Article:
detail - Rule of Law Programme Middle East and North Africa
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“The rule of law, based on human rights, underpins peace and security. At the international level, the Charter provides the basis for friendly relations between States as sovereign equals. At the national level, justice and the rule of law can prevent and mitigate violence and conflict by providing peaceful channels for the resolution of grievances.” (UN Deputy Secretary-General Jan Eliasson)
The principle of subsidiarity is at the essence of International Justice. It is the corollary of another fundamental principle, the State sovereignty.
On the one hand, States are normally reluctant to let any alien body control their acts or practice. This is the reason why the principle of subsidiarity exists. Thus, a good comprehension of its pros and cons helps reassuring the State itself and pushes towards the ratification of the Statute.
On the other hand, the non-exhaustion of internal remedies is often caused by non-admissibility of a case. Indeed, internal remedies are always better than International ones, and domestic protection should be enhanced and strengthened. However, this principle can be interpreted differently, and it is sometimes quite confusing to define what constitutes as an internal remedy, or if all remedies have been exhausted.
The workshop objectives were to pursue the dialogue and thinking effort around international law principles enshrined in the Statute of the Arab Court for Human Rights, as well as decreasing the mistrust of some parties about human rights justice by showing all existing safeguards which guarantee that abuse of the Court is extremely difficult, if not impossible. Furthermore, providing elements that indirectly encourage Lebanon to ratify the Statute of the ACHR and empower legal experts either for future studies, or future work with the ACHR and stimulate legal academic research that will constitute a reference for future developments.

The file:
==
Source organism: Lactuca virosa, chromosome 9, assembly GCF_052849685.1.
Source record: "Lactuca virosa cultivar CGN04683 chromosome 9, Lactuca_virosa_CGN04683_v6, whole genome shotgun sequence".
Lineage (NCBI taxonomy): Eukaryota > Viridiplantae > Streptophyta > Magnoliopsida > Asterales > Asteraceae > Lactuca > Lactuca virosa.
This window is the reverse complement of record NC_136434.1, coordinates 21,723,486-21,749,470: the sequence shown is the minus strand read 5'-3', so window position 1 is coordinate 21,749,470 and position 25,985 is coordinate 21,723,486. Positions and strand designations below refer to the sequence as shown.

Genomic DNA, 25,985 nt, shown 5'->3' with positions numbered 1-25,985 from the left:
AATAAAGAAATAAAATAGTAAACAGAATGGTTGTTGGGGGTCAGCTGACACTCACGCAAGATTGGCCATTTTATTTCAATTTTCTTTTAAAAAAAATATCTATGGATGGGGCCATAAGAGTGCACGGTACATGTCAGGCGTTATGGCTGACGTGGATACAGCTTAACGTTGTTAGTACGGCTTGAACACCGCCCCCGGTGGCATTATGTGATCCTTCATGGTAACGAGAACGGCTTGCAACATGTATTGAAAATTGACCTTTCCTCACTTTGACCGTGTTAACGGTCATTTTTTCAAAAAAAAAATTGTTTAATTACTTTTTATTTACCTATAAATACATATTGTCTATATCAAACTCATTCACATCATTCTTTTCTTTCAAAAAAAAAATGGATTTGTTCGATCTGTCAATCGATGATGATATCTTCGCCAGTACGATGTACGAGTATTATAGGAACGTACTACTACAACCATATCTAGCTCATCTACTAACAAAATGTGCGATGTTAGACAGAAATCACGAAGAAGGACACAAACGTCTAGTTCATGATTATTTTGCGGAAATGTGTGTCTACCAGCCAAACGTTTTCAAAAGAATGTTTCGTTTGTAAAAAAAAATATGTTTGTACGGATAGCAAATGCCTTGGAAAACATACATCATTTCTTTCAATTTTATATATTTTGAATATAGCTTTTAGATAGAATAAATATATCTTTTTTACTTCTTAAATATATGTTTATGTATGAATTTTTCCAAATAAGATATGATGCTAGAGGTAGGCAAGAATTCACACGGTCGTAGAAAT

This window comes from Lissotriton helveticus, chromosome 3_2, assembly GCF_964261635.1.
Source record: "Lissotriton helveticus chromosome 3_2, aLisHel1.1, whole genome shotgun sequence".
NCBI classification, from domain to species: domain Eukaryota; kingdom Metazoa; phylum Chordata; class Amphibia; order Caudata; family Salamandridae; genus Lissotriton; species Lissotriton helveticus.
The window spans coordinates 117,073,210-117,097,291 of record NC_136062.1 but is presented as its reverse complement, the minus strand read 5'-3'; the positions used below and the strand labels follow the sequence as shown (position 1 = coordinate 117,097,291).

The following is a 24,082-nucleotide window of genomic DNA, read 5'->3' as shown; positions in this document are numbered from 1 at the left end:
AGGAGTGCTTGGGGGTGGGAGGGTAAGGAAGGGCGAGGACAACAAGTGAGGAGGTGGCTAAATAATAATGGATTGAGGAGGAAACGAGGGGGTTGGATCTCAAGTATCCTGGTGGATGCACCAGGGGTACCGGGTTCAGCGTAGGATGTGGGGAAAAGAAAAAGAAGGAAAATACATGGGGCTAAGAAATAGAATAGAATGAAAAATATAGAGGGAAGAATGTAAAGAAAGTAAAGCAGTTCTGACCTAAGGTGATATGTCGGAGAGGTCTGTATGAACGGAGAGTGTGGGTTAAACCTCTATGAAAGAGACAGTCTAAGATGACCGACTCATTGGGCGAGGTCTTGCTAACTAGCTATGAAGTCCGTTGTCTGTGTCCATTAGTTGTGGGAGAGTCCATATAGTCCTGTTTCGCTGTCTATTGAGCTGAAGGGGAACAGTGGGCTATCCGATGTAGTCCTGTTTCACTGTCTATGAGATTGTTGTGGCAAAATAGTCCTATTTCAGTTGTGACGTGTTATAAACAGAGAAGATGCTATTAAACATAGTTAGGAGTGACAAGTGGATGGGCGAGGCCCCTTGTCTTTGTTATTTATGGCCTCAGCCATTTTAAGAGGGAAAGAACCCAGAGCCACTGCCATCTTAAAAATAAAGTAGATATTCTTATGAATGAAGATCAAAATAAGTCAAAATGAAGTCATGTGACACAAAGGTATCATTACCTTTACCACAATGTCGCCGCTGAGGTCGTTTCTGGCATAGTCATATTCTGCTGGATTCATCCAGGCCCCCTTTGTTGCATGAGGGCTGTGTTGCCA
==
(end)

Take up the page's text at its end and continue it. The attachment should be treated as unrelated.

The Workshop on the principle of subsidiarity in the statute of the Arab Court for Human Rights started with a presentation of Dr. Kasey McCall-Smith, Director of LLM Human Rights program at University Edinburgh. The principle of subsidiarity and principle of exhaustion of local remedies, its theory, origins and history were particularly elaborated by her. Moreover, she drew ties with the principle of state sovereignty and showed applications by other Human Right Courts. After the discussion, Dr. Claire Dubois-Hamdi, the legal expert at the European Court for Human Rights explained the application of the principle of subsidiarity and the principle of exhaustion of local remedies by the European Court of Human Rights. Dr. Karim El-Mufti, International Law lecturer, director of the Legal Human Rights Clinic Universite La Sagesse, Expert and Researchers in legal and political issues, presented the difference between the principle of subsidiarity and the principle of complementary, and the way it’s dealt with by international criminal courts with case-law of the ICC and Ad Hoc Tribunal (ICTY and STL). After lunch and the welcoming words of Dr. Maan Bou-Saber, Dean of the Faculty of Law of NDU, Dr. Kasey McCall-Smith returned to the panel and provided case-law of Human Rights conventional and charter-based bodies. The first day was finalized by the distribution of four cases in two sessions for the participants, who distributed and prepared the cases for the moot courts. The second day started in the late afternoon with oral pleading session and the proclamation of results. As can be seen in the pictures a winner team was chosen and handed the trophy. Nonetheless, all participants received certificates for successfully taking part in this highly interesting and informative workshop.